The Xbox’s default power setting choice of ‘Instant On’ could result in annual additional power consumption amounting to an entire coal-burning power plant and cost US owners alone $1bn in bills.
The non-profit US pressure group NRDC’s report on the impact of the new generation of consoles is detailed and fair-handed. Making it all the more important reading. Generally speaking it’s positive about the engineering efforts of the manufacturers, but there are a couple of major sticking points.
While in Europe the Xbox Series S|X consoles come in their Energy-Saving setting by default to match up to EU standards, that’s not the case globally, where the highlighted default is Instant-On, resulting in much higher standby energy use of 10W compared to less than 1W.
With SSDs now cutting load and startup times, the advantages of the higher-power mode are more limited. One area where there seems to be some confusion is with updates. With the NRDC noting that the PS5 and new Xbox consoles are able to wake and check for updates periodically even in their standby or ‘Energy Saving’ setting.
NRDC notes that (outside of Europe) it’s an odd choice from Microsoft to default to the higher power mode, given that it has committed itself to being carbon negative by 2030.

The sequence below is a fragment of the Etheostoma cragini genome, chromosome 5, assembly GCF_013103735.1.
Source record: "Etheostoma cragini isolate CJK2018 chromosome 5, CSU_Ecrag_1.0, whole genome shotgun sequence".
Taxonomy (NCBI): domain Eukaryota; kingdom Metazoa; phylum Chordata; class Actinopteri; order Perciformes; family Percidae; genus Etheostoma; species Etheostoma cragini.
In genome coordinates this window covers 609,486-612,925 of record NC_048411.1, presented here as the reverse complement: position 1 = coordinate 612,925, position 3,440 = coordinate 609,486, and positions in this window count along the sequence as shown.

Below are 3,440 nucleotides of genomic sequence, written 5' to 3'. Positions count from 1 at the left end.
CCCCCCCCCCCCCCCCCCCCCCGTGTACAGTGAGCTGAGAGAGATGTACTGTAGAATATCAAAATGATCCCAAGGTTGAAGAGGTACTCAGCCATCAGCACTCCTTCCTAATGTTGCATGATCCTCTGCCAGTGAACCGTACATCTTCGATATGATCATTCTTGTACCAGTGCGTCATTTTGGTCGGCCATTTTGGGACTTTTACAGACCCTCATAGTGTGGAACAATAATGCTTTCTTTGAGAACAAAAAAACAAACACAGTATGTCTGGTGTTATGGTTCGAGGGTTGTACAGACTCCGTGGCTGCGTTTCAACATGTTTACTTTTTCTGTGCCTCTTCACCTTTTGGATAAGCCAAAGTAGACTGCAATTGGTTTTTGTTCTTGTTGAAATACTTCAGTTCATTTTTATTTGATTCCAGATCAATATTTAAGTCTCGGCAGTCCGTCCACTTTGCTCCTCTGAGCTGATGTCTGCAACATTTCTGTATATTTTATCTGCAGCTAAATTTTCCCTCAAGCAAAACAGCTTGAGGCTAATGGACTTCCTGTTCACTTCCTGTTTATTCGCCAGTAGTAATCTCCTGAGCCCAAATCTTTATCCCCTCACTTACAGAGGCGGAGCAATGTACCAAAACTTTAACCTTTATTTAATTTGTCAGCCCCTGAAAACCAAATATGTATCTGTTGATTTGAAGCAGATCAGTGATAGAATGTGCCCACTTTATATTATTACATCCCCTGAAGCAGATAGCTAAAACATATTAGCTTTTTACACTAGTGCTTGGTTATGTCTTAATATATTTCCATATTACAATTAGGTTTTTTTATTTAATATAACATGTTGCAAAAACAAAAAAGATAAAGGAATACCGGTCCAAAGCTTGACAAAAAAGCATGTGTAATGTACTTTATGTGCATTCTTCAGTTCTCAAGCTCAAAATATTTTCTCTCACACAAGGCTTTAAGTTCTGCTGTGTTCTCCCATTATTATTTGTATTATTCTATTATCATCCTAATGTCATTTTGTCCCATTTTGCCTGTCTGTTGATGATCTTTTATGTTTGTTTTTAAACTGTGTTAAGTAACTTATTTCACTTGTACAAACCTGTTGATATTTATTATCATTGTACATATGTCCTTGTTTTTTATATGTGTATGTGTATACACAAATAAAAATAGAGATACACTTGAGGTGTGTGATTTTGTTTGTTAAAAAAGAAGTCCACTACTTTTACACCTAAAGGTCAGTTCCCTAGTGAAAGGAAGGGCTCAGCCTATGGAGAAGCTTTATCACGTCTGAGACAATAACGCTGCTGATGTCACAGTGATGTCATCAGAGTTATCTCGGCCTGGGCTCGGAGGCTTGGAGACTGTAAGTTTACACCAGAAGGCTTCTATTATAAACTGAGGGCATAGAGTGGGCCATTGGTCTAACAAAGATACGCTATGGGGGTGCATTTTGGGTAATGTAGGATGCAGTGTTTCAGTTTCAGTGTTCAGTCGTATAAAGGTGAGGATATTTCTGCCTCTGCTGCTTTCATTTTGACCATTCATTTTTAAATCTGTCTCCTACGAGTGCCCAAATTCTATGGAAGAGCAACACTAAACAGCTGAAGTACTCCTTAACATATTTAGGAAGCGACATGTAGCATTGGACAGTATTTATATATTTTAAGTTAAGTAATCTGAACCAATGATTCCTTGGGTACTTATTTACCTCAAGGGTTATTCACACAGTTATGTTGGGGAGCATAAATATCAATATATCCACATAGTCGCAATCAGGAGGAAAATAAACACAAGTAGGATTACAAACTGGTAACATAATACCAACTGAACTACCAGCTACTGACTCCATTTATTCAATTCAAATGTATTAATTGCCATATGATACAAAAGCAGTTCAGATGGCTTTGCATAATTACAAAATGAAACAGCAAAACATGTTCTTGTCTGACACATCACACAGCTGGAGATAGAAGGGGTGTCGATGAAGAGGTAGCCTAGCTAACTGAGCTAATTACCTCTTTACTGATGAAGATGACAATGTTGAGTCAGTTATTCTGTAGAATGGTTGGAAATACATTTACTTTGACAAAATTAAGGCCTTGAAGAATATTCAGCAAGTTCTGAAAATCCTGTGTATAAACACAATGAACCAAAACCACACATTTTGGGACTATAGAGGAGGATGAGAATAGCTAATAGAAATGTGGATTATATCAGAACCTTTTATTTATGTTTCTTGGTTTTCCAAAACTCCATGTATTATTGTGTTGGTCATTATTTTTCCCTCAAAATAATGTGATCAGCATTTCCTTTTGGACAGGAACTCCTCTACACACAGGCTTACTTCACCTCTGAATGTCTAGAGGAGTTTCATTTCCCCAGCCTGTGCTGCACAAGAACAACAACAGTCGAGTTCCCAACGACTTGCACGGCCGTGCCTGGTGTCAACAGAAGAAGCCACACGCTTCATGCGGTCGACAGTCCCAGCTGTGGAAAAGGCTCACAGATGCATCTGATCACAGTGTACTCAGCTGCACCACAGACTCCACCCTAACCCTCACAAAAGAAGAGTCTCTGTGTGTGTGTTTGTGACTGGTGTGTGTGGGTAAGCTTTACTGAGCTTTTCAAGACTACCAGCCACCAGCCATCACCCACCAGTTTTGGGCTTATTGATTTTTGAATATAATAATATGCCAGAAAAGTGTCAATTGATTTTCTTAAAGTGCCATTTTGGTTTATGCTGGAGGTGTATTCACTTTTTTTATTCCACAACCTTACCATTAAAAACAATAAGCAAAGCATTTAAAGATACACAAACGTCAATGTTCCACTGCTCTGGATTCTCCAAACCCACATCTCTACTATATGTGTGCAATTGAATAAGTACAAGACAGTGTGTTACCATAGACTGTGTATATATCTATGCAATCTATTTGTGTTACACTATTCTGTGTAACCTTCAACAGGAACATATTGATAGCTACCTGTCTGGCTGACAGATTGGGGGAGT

The NRDC is very positive, though, about other aspects of both consoles’ design. Noting that they both by default move to their standby modes if left unattended. It also notes that the consoles use far less power when playing older titles.
The only other key problems actually occur away from game playing, with the consoles’ media playback functions being the culprits. Put simply, the consoles are massively over-engineered for this purpose and so use up far more power than a typical streaming device, or the chipset built-in to a typical TV.
“The console will draw between 30 and 70 watts—about 10 to 25 times more power than a streaming device like Apple TV, Roku box, or Amazon Fire Stick to watch the same show,” said the report. With the NRDC urging manufacturers to add a low-power chip to handle such tasks.
Complicating the architecture of the devices with additional chips is highly unlikely to happen, and we can’t see either manufacturer suggesting publicly that their machines aren’t ideally suited to media playback. So it’s hard to see where to go with this one – we simply suggest that everyone should play more games and watch less TV anyway (though of course that actually increases power consumption objectively)
Not an entirely clean bill of health then, but both devices, if used appropriately and on the correct settings do their primary functions most efficiently.